6. Jim Dimond
    October 27, 2010 at 5:33 pm #

    Great blog that struck several chords strongly with me given my mixed Greek Cypriot/English background.

    The only England game I ever attended was against Cyprus at Wembley in ’75 (I think) that finished 5 nil – all scored by one Malcolm Macdonald!

    My antipathy towards England started around that time but not because of that thrashing: it was more to do with the FA’s reluctance to even consider – let alone appoint – Brian Clough as manager. Throughout my (considerable) lifetime the England team’s chances (post Sir Alf Ramsey)have been hampered by the FA’s conservatism, lack of imagination, risk averse nature, and general inability to look forward rather than inwards, sideways or back. A string of mediocre appointments (Greenwood, Taylor, McClaren et al) have followed down the years and exacerbated my apathy.

    Of course there have been a few brief periods of optimism and light(Italia 90 and Euro 96) to brighten the gloom, but nothing to match the joy and pride that my little family shared when Greece won Euro 2004. How heroic and unexpected that triumph was for anyone with a claim to Hellenic heritage, however distant!

    My apathy towards England has recently turned to antipathy, however, following England’s dismal showing in S. Africa, followed by all the unsavoury revelations/misdemeanours of many of the players both on and off the pitch since then.

    I’d love to support England unreservedly and get behind them (like I do with Spurs – through good times and bad) but I can’t imagine when that time might come.

    Until it does, and until the self-serving and aptly named FA is replaced by a more suitable governance model for the modern era, as befits the national team, it’s with sadness that I admit that I just can’t bring myself to support England with all my heart.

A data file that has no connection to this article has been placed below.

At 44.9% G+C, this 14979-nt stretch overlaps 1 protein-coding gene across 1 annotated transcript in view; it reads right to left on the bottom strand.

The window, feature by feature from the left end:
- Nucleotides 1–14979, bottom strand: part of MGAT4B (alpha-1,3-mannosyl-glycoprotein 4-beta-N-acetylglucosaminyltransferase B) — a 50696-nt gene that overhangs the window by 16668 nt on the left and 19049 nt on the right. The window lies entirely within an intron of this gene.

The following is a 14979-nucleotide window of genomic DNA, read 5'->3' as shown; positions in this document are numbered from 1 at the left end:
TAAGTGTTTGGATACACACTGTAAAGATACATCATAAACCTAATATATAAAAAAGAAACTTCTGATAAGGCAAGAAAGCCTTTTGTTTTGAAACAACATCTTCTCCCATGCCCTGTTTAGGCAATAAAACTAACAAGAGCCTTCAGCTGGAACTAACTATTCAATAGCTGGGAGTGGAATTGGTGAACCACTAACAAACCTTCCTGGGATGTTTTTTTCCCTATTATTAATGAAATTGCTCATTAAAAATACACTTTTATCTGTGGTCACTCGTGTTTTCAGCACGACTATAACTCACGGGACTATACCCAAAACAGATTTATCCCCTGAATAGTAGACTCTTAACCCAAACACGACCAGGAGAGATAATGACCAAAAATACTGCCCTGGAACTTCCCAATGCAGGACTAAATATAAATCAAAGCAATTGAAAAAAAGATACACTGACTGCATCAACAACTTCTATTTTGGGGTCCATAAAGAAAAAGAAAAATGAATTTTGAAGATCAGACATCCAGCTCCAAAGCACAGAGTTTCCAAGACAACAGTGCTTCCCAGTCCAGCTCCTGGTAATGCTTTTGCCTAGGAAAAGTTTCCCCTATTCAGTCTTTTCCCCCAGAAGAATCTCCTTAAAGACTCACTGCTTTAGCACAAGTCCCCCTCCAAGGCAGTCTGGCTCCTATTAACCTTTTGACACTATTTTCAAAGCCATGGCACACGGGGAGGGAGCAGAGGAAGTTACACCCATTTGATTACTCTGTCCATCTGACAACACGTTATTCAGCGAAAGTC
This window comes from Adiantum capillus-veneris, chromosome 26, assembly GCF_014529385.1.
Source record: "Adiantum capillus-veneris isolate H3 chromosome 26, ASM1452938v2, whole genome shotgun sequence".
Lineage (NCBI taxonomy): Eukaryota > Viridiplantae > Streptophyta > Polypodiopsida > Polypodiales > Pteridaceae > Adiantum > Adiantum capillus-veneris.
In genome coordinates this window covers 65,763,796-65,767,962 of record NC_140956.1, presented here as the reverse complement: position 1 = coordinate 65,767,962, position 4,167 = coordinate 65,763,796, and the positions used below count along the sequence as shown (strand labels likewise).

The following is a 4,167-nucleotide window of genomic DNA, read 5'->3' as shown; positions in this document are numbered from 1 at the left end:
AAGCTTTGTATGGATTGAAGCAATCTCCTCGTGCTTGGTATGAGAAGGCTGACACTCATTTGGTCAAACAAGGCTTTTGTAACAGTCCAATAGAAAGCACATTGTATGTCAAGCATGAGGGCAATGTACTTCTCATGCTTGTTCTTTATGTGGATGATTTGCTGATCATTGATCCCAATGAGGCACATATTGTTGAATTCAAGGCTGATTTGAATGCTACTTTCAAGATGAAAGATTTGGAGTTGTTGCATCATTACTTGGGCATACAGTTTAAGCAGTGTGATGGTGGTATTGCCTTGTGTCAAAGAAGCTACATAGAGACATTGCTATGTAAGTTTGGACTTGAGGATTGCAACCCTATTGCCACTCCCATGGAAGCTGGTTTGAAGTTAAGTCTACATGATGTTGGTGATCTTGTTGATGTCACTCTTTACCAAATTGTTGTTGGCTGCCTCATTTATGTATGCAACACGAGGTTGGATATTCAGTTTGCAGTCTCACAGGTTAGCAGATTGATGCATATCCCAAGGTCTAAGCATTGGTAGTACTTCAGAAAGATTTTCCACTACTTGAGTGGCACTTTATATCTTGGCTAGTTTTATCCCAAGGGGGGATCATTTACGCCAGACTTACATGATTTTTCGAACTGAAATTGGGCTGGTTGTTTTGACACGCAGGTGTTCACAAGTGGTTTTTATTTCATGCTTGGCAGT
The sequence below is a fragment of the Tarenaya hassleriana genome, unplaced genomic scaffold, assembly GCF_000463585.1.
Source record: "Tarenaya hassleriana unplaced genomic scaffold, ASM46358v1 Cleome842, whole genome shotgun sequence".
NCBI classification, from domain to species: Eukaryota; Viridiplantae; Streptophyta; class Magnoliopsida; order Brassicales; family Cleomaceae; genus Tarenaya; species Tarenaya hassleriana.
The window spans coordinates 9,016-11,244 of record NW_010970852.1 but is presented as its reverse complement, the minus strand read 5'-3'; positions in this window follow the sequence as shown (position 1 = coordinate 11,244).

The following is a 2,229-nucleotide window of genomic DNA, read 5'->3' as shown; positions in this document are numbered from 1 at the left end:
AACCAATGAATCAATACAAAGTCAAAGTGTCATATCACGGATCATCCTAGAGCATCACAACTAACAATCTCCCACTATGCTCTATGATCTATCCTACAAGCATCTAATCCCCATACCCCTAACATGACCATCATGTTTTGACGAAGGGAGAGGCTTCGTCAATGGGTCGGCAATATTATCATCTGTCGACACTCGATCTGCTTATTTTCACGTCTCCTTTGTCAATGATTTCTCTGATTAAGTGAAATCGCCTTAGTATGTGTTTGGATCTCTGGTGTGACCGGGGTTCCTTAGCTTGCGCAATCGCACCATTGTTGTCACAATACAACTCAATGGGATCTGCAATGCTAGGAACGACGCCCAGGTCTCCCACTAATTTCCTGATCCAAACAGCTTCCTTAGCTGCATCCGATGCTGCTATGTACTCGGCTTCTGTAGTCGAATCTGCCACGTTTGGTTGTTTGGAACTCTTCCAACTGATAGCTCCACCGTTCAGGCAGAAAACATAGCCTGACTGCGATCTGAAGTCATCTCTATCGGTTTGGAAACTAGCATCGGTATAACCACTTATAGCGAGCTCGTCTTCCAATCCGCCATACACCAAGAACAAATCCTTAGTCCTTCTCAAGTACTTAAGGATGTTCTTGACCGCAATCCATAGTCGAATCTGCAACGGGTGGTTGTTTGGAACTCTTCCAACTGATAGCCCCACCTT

7. Kevin McDougall
    October 27, 2010 at 7:16 pm #

    Some good comments on here. I just wanted to explain the ‘skinhead in the pub’ remark I’m not stereo typing England followers I know they come in all shapes and sizes. I’m talking about the emotional attachment most of my peers have with the current team. Of course we want England team to win but really I get more enjoyment out of club side beating another team. If England do well then that’s good but if they don’t it doesn’t really bother me as much as it does if my club team does not perform.

    The laughing at the passionate fan in the pub is akin to laughing at a Birmingham fan who gets emotional when his team aren’t beating Man Utd or Chelsea. I don’t anyone who will not follow England because of the fans or any moral stance but I know plenty of people who couldn’t really give a stuff if we lose to a lesser team – simply because there is no emotional attachment to England anymore. Hence why most of my peers laugh if England are being beaten by a team of German U23′s.

    Yes we want then to win but because most of us aren’t blinded by the hype surrounding the team it becomes funny when ‘the favorites’ with the most highly paid team and manager lose.

    It’s not that we want England to fail or are ashamed of the country it’s just that we sort of have seen it all before and don’t really expect anything more than glorious (or in this year’s case inglorious) failure.

    People who expect anything different deserved to be laughed at. England fans or not.